Adrenaline Grass

Here is another excerpt from Dr. Hilton's article "Slave Master: How Pornography Drugs & Changes Your Brain" from the new issue of Salvo.


I would like to share an experience our family had a few years ago on a safari in Africa. While on a game drive along the Zambezi River, our ranger commented on the adrenaline grass growing along the banks. I asked him why he used the word “adrenaline,” and he began to drive slowly through the grass. Abruptly, he stopped the vehicle and said, “There! Do you see it?”

“See what?” I asked. He drove closer, and this also changed the angle of the light.

Then I understood. A lion was hiding in the grass watching the river, just waiting for some “fast food” to come and get a drink.

We were sitting in an open-air Land Rover with no doors and no windows. I then understood why it was called adrenaline grass, as I felt my heart pound. My cerebral cortex saw and defined the danger, which registered in the autonomic, or automatic, part of my nervous system. The brain, which is a very efficient pharmaceutical lab, produced the chemical adrenaline, causing my heart to pound and race in preparation for survival. I was ready to run if needed (not that it would have done any good with the lion).

We were told that if we stayed in our seats and remained still, the lion would look at the Land Rover as a whole and not see us as individuals. Fortunately this was the case for us.

Interestingly, adrenaline, also called epinephrine, is a drug we physicians use in surgery and in emergencies to start a patient’s heart again when it beats too slow, or even stops. So here is the question: Is epinephrine not a drug if the brain makes it (causing the heart to pound and race), yet is a drug if the same epinephrine is given by a physician?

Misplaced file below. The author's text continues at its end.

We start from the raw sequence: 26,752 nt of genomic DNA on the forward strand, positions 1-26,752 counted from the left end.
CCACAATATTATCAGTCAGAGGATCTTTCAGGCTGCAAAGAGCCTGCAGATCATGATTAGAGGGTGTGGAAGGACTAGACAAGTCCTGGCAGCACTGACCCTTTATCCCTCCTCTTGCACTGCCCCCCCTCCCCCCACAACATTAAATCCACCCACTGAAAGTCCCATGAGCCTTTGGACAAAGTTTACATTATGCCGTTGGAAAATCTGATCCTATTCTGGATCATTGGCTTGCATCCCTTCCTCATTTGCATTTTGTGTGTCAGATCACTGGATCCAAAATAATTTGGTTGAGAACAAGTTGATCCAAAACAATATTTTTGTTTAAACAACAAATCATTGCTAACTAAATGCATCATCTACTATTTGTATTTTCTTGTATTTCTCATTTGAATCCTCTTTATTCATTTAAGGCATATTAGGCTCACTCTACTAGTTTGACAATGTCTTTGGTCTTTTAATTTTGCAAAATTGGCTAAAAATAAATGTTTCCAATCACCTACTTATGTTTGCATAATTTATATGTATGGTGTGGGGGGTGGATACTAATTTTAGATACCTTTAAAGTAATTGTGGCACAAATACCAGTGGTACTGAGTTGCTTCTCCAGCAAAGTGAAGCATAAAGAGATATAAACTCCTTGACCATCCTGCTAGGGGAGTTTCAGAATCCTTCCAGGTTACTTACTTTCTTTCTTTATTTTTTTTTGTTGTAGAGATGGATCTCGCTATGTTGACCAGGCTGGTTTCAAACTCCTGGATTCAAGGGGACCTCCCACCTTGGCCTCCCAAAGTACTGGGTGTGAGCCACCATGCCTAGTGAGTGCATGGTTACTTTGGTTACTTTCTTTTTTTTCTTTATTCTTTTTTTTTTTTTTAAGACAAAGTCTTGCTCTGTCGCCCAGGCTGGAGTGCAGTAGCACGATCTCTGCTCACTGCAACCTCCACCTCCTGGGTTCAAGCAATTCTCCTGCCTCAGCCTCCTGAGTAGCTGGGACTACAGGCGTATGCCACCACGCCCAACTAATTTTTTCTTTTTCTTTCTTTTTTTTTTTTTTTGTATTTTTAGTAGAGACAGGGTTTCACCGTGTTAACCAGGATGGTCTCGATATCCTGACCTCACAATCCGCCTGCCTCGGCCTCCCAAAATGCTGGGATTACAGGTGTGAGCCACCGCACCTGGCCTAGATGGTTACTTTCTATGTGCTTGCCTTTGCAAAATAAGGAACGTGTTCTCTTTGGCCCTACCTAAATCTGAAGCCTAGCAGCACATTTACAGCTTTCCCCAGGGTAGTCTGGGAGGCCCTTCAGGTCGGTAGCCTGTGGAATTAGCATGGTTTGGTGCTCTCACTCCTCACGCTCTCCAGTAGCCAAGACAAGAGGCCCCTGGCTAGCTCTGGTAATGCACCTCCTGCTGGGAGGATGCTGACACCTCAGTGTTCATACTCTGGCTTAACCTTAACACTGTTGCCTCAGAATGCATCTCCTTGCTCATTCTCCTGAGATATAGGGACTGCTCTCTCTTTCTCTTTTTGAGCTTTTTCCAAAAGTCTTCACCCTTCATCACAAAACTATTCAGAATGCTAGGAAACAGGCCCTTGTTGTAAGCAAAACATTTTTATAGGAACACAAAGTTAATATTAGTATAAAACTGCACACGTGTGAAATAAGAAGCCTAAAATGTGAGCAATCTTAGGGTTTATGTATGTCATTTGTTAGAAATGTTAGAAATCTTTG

Or consider dopamine. This chemical is a close cousin to epinephrine, both of which are excitatory neurotransmitters that tell the brain to Go! Dopamine is important in the parts of our brain that allow us to move, and when the dopamine-producing parts of the brain are damaged, Parkinson’s disease results. To treat Parkinson’s, physicians prescribe dopamine as a drug, and it helps the patient move again. So is dopamine a drug only if the pharmaceutical lab makes it, and not if the brain makes the same chemical for the same purpose?

Of course, both are drugs in every sense of the word, regardless of where they are produced. Pertinent to our subject, it happens that both of these brain drugs are very important in human sexuality—and in pornography and sexual addiction. Dopamine, in addition to its role in movement, is an integral neurotransmitter, or brain drug, in the pleasure/reward system in the brain.

Read the full article here. You can purchase the new issue of Salvo at our publishers website, or better yet subscribe today!

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